A state public administrator’s office in Chicago, Illinois has issued letters to several individuals in possession of Vivian Maier photographs and negatives, informing them of possible lawsuits they could be facing over any money they earned from selling Maier’s work. Among the recipients of the letter were several galleries and John Maloof, an individual who owns a lionshare of original Maier works with a collection of negatives in the tens of thousands, which he bought for $400.
When Maloof acquired the negatives in 2007, he hired a genealogist to help track down any heirs of the mysterious photographer. He was able to locate Sylvain Jaussaud, whom was considered by experts to be Maeir’s closest living heir as a first cousin once removed. Maloof and Jaussaud reached an undisclosed agreement in which Maloof would assume the rights to the negatives. Maloof then filed an application to register his copyright, which is currently still pending one year after being filed.
As Maiers work began receiving widespread attention, David C Deal, a former photographer turned lawyer, took a special interest in the fascinating case that is the life and work of Maier. He became upset that people of no relation to Maier were profiting from her artistic works and set out on a personal mission of his own to track down additional living relatives of Maiers. His search led him to a small town in southern France at the home of Francis Baille, a man who genealogists hired by Deal say is also a first cousin once removed. Baille was entirely unaware of his relation to Maier, but agreed to seek legal heirship under American law after speaking with Deal.
Maloof stated he had also uncovered Baille in his search for living heirs, but was told by his legal panel and geneologists that he was not closer in relation to Maier than Jaussaud. Maloof was quoted by the NY Times saying:
“I’ve been obsessed since the beginning with trying to find out who Vivian Maier was and whether she had heirs. I was always trying to do what was as legally and ethically aboveboard as possible. It’s kind of sad. I have a very emotional attachment to her work and I’m very protective of it. And I’ve never let anything happen to it that’s not been of the highest quality.”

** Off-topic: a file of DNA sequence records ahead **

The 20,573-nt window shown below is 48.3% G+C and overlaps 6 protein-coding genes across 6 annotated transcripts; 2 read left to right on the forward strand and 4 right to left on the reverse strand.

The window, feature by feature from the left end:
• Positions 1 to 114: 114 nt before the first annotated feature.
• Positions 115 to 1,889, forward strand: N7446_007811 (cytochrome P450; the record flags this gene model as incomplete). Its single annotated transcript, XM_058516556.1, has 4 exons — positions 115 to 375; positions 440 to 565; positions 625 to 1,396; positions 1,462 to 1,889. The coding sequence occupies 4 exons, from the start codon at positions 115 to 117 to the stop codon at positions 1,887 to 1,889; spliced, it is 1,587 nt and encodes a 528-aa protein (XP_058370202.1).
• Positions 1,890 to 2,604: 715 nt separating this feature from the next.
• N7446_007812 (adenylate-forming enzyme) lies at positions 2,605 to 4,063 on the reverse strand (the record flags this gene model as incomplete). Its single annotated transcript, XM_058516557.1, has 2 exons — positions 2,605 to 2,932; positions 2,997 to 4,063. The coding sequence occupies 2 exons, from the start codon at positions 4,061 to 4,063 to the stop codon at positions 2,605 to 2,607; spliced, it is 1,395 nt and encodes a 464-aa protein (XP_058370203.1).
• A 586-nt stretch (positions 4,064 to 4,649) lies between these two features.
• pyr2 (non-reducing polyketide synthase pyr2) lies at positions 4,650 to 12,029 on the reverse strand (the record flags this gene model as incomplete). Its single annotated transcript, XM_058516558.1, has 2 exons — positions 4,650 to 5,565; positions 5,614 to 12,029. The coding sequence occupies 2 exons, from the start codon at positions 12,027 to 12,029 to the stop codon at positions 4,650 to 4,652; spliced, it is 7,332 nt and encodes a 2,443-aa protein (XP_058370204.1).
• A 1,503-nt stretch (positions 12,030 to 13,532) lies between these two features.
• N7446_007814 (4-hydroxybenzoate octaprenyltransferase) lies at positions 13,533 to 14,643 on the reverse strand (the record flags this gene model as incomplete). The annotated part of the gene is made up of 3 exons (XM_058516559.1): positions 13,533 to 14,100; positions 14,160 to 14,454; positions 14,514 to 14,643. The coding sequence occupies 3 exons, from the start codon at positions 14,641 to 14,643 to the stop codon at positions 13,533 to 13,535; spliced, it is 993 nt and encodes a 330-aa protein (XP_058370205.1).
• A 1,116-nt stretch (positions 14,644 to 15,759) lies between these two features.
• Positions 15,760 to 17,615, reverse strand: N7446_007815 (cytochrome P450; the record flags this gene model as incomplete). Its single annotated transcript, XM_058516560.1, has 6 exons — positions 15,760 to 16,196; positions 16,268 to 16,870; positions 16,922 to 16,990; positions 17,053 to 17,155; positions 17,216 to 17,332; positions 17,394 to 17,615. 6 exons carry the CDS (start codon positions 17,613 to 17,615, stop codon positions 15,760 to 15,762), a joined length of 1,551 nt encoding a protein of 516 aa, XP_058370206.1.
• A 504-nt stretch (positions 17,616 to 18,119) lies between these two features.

After the extensive amounts of time, money, and resources he has put into curating Maiers work, preserving them, and even helping to direct the popular film “Finding Vivian Maier“, Maloof also shared that until this year, he hadn’t earned any income on the images.
The case, which was brought on by Baille’s legal pursuit of becoming an official heir to the Maier estate has essentially forced Maloof and others who sell Maiers work to cease doing so until a decision is made, which can sometimes take several years in especially complicated cases such as this one according to Joanne Zlotek, a general counsel from the administration office that issued the letters. She also made note that the letters were just cautionary notices of what could happen and to make it known that an estate has been created for Maier.
In the meantime, galleries have pulled Maiers work until they are otherwise informed by their lawyers.
If you are curious as to what Deal’s stake is in the case for representing and working with Baille, he had this to say in the NY Times:
“I’ve dramatically reduced the going rate for defending my client and I’ve put a lot of my own money into this. If I came out on the other end of this issue breaking even, I would take it, because I think it’s likely to be the most interesting thing I’m ever going to work on in my legal career.”
Copyright law cases have been sweeping the headlines lately and, given the popularity of Vivian Maier, this one is likely to be in the spotlight for a while. What are your thoughts on the entire thing? Do owners of original Maier negative such as Maloof have the right to sell them? Let’s get a friendly discussion going in the comments section below.